FAQs

What makes a coin valuable?

Plus Icon

I have coins to sell, what’s the next step?

Plus Icon

How will my purchases be shipped?

Plus Icon

What happens if I’m not entirely happy with my purchase?

Plus Icon
GM24314

Baronial Penny, probably Earl Henry, Awbridge style, Northumberland area

Regular price £9,000
Regular price Sale price £9,000

Stephen (1135-54), silver Baronial Penny, probably of Earl Henry of Northumbria (1136-52), derivative of Awbridge type (c.1154-58), posthumous northern style, near full facing crowned bust to bottom of coin, with arm and sceptre to right, depicted with open mouth and pelleted neck band of armour, cross pommee on arm as decoration, linear circle and legend surrounding, retrograde letters reading from lower left with S prone, +SEINN: RIN:, distinctive wide style letter N as used on other coins of Earl Henry, rev. voided cross pommee within voided and beaded quatrefoil, lis in each inner angle, pellet in each cusp below, beaded circle and legend surrounding, initial mark cross pommee, +INNIHINI DI[RIN:]?, weight 1.39g (BMC type VII p.397; cf.N.881; cf.S.1282; cf.S.5011-13). Some light short hairlines on obverse, weak in parts, though with a good and distinctive portrait for this extreme rarity, a bold very fine and extremely rare with only two others recorded of these dies.

Dr Martin Allen wrote an article about this specific period of the coinage in the 2006 British Numismatic Journal, volume 76, "The English coinage of 1153/4-1158" where this type of coin of distinctive portrait and lettering style is listed as an "Irregular issue" and matches the die 8 / die 9 combination, of which Dr Allen recorded only two examples. Dr Allen only recorded 17 irregular coins in total across 9 types of die. Only six of the coins recorded have the obverse with a sceptre right portrait like this piece, and this coin is better than the one found at Docking, Norfolk that was sold at Spink on 1st October 2009 lot 29 for £2,100 hammer which had the same reverse die, along with one other piece in the article.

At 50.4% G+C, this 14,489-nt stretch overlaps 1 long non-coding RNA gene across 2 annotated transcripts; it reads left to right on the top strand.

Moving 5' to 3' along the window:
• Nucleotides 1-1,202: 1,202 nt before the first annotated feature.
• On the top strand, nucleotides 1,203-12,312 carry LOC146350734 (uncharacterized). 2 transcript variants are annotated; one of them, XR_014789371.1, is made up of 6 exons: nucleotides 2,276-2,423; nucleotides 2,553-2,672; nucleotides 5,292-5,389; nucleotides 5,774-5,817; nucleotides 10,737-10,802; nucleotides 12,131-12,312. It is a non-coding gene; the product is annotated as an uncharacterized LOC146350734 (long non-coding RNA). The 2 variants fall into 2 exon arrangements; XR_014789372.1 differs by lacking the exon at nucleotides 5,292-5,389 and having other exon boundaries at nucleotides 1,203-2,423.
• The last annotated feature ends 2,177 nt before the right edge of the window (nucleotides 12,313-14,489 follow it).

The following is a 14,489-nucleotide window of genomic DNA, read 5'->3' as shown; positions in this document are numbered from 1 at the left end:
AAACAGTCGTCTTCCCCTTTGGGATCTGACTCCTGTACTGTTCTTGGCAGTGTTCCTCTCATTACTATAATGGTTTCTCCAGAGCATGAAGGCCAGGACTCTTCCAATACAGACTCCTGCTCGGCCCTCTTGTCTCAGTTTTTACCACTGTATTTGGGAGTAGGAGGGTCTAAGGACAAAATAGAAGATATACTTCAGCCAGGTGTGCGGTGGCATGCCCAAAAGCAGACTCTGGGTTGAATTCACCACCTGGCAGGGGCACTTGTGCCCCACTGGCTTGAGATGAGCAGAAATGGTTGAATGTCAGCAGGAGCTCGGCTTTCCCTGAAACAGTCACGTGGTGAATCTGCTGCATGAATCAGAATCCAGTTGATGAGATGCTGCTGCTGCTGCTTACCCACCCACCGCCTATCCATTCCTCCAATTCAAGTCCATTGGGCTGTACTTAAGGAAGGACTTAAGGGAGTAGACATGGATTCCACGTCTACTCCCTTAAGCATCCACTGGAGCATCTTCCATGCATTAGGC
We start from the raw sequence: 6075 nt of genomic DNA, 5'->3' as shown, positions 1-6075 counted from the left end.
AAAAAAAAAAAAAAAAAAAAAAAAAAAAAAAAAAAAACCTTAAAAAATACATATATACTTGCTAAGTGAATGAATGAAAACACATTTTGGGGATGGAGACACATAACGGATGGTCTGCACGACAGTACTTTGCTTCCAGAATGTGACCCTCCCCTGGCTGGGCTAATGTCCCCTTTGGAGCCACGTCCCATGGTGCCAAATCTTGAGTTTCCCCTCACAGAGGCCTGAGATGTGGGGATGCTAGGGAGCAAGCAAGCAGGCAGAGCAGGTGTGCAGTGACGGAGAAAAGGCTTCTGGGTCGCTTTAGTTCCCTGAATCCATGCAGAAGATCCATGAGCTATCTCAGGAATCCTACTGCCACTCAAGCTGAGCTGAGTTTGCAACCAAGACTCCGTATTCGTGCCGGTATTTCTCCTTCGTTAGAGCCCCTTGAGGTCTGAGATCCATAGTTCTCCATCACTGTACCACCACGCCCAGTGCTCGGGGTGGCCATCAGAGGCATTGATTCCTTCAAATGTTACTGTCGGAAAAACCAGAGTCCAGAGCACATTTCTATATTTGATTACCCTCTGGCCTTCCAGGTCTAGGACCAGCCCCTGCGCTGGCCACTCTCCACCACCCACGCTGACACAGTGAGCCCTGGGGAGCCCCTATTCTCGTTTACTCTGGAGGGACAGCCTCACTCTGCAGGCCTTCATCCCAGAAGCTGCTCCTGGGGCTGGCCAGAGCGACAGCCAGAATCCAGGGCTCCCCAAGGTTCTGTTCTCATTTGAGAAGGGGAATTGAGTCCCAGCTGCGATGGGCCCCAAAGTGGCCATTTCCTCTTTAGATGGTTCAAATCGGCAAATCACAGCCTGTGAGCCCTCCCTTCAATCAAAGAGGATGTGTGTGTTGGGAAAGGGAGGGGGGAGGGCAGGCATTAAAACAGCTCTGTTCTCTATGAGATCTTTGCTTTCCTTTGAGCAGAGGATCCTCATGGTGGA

The lettering style is very similar and probably utilises the same character set as used on the Prince Henry of Northumberland Pennies; perhaps indicating a Moneyer in the Scottish Border area not wishing to show allegiance to any particular King or Prince at a time of uncertainty when Stephen has perhaps recently died. A fascinating piece, with an interesting history and a charming depiction of the King with sceptre right.

It is the opinion of this cataloguer that this coin is strongly allayed with the coins of Henry of Northumberland and perhaps the jumbled mint signature maybe for Edinburgh(?) and the obverse legend may actually be totally in reverse so the S may be the terminal and may also associate with Earl Henry.

The reign of Stephen is perhaps one of the most interesting numismatically as England descends towards Civil War in the latter part of the reign, with an increasing volume in types of coinage with many poorly struck as allegiances to the King, the Empress or the various noblemen wax and wane. The first so-called Watford type is the most abundant due to the fact that a major hoard of this type turned up in the Watford area in Victorian times, rather than something describing the design, but a well struck piece is hard to find.